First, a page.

CATCHING UP WITH THE KETCHUP
My earliest memories of food are of my mother preparing her own vegetable soup. No food processors in those days – it was hard work.
Vegetables were peeled, washed and chopped and cooked in a large pot of stock. They were then separated from the liquid and pressed by hand through two sieves, a coarse one first and then a fine one. Nowadays, we have all kinds of equipment to peel, chop, dice and cook soup. A good lunch it can make, too.
Other memories of my childhood are of being allowed, aged four, to accompany my older brother (then rising fourteen) on a camping expedition to a field a mile or so from our house. My mother packed our supper: slices of cooked ham, with bread and butter. A small bottle of Heinz tomato ketchup went along too, for added flavour.
I was in heaven, watching my older brother heat up his supper in a “Billy Can” over a fire he’d made of sticks and drift wood and cried loudly when my father came to take me home. My brother stayed the night in his tent.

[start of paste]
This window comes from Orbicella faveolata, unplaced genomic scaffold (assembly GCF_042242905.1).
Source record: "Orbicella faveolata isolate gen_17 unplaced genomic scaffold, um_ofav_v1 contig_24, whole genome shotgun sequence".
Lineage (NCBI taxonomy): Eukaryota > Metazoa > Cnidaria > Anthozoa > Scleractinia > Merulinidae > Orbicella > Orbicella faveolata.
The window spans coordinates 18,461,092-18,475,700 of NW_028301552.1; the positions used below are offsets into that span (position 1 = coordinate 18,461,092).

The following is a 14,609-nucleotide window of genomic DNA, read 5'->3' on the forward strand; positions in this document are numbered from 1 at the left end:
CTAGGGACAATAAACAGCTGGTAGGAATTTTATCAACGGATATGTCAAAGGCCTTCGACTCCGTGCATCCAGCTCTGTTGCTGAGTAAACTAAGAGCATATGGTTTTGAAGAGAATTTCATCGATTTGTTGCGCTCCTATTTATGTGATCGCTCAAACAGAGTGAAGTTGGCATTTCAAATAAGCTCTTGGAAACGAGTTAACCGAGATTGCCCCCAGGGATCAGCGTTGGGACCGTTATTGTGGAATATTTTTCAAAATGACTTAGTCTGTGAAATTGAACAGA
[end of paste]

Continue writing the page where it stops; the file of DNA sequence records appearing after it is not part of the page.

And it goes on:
Ever since – many years! – I have enjoyed ham with tomato ketchup. Our years in Cyprus were no exception – the country has one of the best pork industries in the world and the ham and bacon products are second to none. So, thinly sliced Lountza and locally made ketchup were regularly on our table. And none better than the locally made stuff. 1. Melt butter in a large thick saucepan. 2. Fry leek/onion, bacon, mushrooms and celery for around 5 minutes stirring regularly. 3. Add root vegetables, stir and cook on medium heat for around five minutes, stirring now and then.
4. Remove pan from cooker, stir in flour and cook gently for a couple of minutes, stirring the while. 5. Add milk, stir in carefully, and cook a minute or two. 6. Add tomatoes and stock, slowly, stirring carefully. 7. Bring slowly to boil, turn down heat and simmer for around 30 minutes.
If you like thick soup, use a little more flour. If you like it thinner, add more stock at the simmering point.
Serve with croutons, if you like, and sprinkle mint and parsley about with gay abandon if you choose, but for me some crunchy, crispy fresh baked village bread is the only accompaniment necessary.